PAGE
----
Stanford Social Psychological Answers to Real-world Questions (SPARQ) is a "do tank" in the Department of Psychology that partners with organizations to solve real-world problems by applying social science. With a grant from the Robert Wood Johnson Foundation, SPARQ is developing techniques to improve people's health by changing mindsets in culturally appropriate ways. The project, Changing Mindsets to Build Cultures of Health, targets the mindsets not only of patients, but also of healthcare practitioners. For example, one study examines how changing practitioners' mindsets affects their online communications with patients and, in turn, patients' behaviors and health. Working closely with SPARQ as a client, the practicum investigates legal issues in changing doctor and patient mindsets. For example, can patients consent to knowing more or less about their doctors' expectations? How much can doctors' curate their findings and opinions for the sake of their patients? (How might a patient consent, for instance, to being given a placebo when detailed knowledge that it is a placebo destroys the placebo effect?) With the advent of electronic medical records (EMR), how much information are healthcare practitioners legally required to share with their patients and should they push to share as much as they are permitted to in all circumstances? Practicum participants will work on a multidisciplinary team with SPARQ faculty, grad students, and staff to develop a memo analyzing relevant legal questions and precedents and may also advise the design of behavioral experiments. Students will receive 3 credits for this one-quarter "R" class. NOTE: Students may not count more than a combined total of eight units of directed research projects and policy lab practica toward graduation unless the additional counted units are approved in advance by the Petitions Committee. Such approval will be granted only for good cause shown. Even in the case of a successful petition for additional units, a student cannot receive a letter grade for more than eight units of independent research (Policy Lab practicum, Directed Research, Senior Thesis, and/or Research Track). Any units taken in excess of eight will be graded on a mandatory pass basis. For detailed information, see "Directed Research/Policy Labs" in the SLS Student Handbook. CONSENT APPLICATION : To apply for this course, students must complete and e-mail the Consent Application Form available on the SLS Registrar's Office website (see Registration and Selection of Classes for Stanford Law Students) to the instructors. See Consent Application Form for submission deadline. Elements used in grading: Class Participation, Attendance, Written Assignments, Final Paper.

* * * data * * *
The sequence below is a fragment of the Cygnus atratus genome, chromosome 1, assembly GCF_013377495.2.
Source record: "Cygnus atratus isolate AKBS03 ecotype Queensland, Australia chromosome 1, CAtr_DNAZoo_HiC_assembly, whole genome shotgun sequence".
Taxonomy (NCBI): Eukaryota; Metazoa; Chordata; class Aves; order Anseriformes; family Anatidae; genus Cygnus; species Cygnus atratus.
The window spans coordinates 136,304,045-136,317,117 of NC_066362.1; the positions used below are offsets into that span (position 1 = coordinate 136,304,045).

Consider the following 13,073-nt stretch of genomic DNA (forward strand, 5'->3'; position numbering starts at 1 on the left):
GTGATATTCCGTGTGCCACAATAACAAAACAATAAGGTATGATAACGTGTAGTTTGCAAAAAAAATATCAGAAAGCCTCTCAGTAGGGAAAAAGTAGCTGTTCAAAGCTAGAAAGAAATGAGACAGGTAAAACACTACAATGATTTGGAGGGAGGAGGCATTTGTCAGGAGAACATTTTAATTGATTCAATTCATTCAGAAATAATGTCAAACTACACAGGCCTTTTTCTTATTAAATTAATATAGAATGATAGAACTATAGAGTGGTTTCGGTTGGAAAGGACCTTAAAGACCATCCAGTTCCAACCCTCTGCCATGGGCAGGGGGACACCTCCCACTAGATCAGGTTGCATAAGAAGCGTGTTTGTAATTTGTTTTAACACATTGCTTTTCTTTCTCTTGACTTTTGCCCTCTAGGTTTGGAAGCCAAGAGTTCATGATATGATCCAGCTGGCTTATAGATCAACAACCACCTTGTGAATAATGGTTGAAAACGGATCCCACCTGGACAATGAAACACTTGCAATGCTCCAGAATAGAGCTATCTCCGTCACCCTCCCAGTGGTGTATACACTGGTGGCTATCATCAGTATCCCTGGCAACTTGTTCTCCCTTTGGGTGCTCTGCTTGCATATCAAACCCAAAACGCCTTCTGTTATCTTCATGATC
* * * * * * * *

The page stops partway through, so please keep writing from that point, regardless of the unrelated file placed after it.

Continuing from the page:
Policy Practicum: The Law and Practice of Changing Mindsets to Build Cultures of Health LAW 414S Section 01 Class #28909
Notes: Law Unit Limitation. R -Research Requirement for Law Degree.